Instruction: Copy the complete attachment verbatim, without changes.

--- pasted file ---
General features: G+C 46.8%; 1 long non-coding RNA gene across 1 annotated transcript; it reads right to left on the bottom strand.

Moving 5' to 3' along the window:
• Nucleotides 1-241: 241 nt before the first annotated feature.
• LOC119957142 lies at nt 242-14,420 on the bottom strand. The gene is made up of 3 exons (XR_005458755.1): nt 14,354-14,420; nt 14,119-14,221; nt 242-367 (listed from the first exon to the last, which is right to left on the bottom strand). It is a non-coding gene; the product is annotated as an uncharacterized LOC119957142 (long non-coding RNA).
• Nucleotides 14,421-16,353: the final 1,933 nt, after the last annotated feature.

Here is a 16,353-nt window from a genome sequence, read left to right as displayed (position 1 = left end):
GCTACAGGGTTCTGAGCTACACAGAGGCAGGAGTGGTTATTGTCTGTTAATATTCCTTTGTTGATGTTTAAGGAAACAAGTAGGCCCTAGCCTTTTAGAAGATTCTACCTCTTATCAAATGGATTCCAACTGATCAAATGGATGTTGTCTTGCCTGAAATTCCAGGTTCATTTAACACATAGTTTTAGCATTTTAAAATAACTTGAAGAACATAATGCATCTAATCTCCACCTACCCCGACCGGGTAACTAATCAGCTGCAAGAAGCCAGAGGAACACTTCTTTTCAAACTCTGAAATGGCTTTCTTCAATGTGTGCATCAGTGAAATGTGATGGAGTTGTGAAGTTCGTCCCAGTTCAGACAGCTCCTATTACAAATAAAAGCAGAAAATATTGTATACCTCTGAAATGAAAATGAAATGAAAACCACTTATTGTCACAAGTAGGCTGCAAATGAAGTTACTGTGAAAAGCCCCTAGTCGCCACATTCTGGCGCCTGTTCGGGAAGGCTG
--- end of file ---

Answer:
General features: G+C 46.8%; 1 long non-coding RNA gene across 1 annotated transcript; it reads right to left on the bottom strand.

Moving 5' to 3' along the window:
• Nucleotides 1-241: 241 nt before the first annotated feature.
• LOC119957142 lies at nt 242-14,420 on the bottom strand. The gene is made up of 3 exons (XR_005458755.1): nt 14,354-14,420; nt 14,119-14,221; nt 242-367 (listed from the first exon to the last, which is right to left on the bottom strand). It is a non-coding gene; the product is annotated as an uncharacterized LOC119957142 (long non-coding RNA).
• Nucleotides 14,421-16,353: the final 1,933 nt, after the last annotated feature.

Here is a 16,353-nt window from a genome sequence, read left to right as displayed (position 1 = left end):
GCTACAGGGTTCTGAGCTACACAGAGGCAGGAGTGGTTATTGTCTGTTAATATTCCTTTGTTGATGTTTAAGGAAACAAGTAGGCCCTAGCCTTTTAGAAGATTCTACCTCTTATCAAATGGATTCCAACTGATCAAATGGATGTTGTCTTGCCTGAAATTCCAGGTTCATTTAACACATAGTTTTAGCATTTTAAAATAACTTGAAGAACATAATGCATCTAATCTCCACCTACCCCGACCGGGTAACTAATCAGCTGCAAGAAGCCAGAGGAACACTTCTTTTCAAACTCTGAAATGGCTTTCTTCAATGTGTGCATCAGTGAAATGTGATGGAGTTGTGAAGTTCGTCCCAGTTCAGACAGCTCCTATTACAAATAAAAGCAGAAAATATTGTATACCTCTGAAATGAAAATGAAATGAAAACCACTTATTGTCACAAGTAGGCTGCAAATGAAGTTACTGTGAAAAGCCCCTAGTCGCCACATTCTGGCGCCTGTTCGGGAAGGCTG